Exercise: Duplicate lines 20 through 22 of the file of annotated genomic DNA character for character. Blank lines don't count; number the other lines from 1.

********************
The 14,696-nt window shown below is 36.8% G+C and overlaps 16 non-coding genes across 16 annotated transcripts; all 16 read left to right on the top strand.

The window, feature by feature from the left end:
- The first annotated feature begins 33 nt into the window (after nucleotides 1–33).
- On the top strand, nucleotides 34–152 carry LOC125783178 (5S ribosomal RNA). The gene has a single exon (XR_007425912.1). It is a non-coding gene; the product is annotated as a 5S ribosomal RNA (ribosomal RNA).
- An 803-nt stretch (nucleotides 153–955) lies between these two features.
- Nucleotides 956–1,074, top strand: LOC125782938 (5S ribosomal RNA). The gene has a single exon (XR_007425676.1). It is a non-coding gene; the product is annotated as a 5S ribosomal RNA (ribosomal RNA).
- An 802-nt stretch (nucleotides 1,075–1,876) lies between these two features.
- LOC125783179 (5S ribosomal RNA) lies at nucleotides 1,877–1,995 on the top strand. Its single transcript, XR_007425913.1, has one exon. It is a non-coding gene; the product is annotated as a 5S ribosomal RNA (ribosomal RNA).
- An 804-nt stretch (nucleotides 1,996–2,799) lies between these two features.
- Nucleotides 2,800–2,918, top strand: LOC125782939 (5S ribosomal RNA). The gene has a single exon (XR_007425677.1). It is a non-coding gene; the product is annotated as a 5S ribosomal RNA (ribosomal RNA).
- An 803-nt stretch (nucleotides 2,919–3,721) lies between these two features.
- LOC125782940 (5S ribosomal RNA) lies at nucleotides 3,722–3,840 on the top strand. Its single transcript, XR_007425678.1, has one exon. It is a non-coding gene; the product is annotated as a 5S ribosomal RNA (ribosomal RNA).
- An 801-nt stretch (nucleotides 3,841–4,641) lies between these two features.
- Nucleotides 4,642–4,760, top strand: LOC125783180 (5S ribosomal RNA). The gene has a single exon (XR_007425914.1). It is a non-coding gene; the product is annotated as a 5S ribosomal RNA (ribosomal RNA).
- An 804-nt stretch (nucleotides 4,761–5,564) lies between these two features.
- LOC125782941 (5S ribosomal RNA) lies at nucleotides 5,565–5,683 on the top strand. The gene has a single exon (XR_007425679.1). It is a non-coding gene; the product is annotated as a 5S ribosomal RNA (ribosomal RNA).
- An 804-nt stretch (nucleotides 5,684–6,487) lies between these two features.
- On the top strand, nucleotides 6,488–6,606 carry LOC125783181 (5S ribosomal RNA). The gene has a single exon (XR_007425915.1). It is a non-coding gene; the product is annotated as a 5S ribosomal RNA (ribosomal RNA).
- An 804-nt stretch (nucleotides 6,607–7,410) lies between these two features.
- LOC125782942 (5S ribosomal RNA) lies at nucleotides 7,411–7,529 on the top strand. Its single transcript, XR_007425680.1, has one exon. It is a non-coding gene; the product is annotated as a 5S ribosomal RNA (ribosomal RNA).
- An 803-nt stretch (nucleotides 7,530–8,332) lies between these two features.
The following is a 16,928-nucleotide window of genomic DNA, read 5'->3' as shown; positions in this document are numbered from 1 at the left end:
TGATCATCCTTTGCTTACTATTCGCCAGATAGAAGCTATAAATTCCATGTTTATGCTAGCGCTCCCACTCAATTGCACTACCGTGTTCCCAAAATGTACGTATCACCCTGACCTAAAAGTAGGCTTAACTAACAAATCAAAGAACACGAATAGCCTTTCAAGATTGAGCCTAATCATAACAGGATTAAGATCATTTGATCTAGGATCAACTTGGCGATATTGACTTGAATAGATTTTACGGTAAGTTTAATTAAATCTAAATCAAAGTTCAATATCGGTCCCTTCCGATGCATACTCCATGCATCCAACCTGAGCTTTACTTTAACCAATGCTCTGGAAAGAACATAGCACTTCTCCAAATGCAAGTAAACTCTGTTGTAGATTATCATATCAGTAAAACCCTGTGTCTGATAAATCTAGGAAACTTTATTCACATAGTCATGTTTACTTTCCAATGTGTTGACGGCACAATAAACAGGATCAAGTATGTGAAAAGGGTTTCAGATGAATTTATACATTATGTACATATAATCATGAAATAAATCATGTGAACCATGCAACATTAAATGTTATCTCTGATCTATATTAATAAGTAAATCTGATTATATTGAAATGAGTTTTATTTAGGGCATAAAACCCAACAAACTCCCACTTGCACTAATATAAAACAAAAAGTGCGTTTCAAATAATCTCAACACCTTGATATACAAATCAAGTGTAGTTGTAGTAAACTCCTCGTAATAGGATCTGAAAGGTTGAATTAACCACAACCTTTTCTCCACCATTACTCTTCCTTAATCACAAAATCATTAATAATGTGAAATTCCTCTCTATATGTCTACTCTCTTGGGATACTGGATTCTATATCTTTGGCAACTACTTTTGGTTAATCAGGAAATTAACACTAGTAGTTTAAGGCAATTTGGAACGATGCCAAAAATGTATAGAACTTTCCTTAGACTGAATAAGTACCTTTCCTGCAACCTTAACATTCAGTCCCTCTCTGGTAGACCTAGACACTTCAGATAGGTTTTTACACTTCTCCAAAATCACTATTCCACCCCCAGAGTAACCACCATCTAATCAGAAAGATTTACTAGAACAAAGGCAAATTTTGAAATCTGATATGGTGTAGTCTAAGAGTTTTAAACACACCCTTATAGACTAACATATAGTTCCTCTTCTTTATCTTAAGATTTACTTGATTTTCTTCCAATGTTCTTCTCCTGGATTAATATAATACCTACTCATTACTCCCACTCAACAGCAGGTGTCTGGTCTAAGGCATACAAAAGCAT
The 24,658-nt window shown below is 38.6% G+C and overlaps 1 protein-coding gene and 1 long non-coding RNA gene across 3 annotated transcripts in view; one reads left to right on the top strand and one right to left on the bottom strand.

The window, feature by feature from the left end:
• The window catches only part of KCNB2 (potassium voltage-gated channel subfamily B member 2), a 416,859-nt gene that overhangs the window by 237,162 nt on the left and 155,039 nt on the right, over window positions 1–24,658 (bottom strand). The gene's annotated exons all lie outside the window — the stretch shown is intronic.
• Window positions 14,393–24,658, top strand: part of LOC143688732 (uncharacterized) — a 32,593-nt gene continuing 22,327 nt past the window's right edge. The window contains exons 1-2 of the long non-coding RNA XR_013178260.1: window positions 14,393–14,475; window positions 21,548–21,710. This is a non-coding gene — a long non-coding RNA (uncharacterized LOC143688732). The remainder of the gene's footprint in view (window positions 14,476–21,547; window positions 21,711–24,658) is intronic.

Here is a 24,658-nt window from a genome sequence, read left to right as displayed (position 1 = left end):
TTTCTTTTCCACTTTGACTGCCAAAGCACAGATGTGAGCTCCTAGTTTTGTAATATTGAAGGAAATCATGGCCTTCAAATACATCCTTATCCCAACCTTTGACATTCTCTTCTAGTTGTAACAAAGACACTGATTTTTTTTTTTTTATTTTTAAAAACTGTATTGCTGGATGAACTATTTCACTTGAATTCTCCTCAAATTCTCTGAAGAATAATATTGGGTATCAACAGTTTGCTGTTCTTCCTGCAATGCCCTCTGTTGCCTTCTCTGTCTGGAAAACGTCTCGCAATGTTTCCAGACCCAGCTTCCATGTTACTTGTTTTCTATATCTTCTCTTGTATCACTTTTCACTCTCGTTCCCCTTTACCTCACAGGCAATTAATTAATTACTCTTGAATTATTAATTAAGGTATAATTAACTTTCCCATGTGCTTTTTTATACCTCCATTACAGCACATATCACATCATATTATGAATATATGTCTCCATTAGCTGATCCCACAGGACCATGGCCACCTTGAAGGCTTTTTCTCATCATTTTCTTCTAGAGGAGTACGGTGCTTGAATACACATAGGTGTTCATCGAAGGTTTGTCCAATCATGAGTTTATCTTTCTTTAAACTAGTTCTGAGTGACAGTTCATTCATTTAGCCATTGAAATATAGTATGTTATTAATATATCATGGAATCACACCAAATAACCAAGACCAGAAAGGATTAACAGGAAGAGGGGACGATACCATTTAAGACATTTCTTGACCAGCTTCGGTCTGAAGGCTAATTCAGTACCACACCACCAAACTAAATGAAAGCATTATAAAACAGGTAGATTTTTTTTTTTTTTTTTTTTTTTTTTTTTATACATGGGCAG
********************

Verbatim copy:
- LOC125782942 (5S ribosomal RNA) lies at nucleotides 7,411–7,529 on the top strand. Its single transcript, XR_007425680.1, has one exon. It is a non-coding gene; the product is annotated as a 5S ribosomal RNA (ribosomal RNA).
- An 803-nt stretch (nucleotides 7,530–8,332) lies between these two features.
The following is a 16,928-nucleotide window of genomic DNA, read 5'->3' as shown; positions in this document are numbered from 1 at the left end: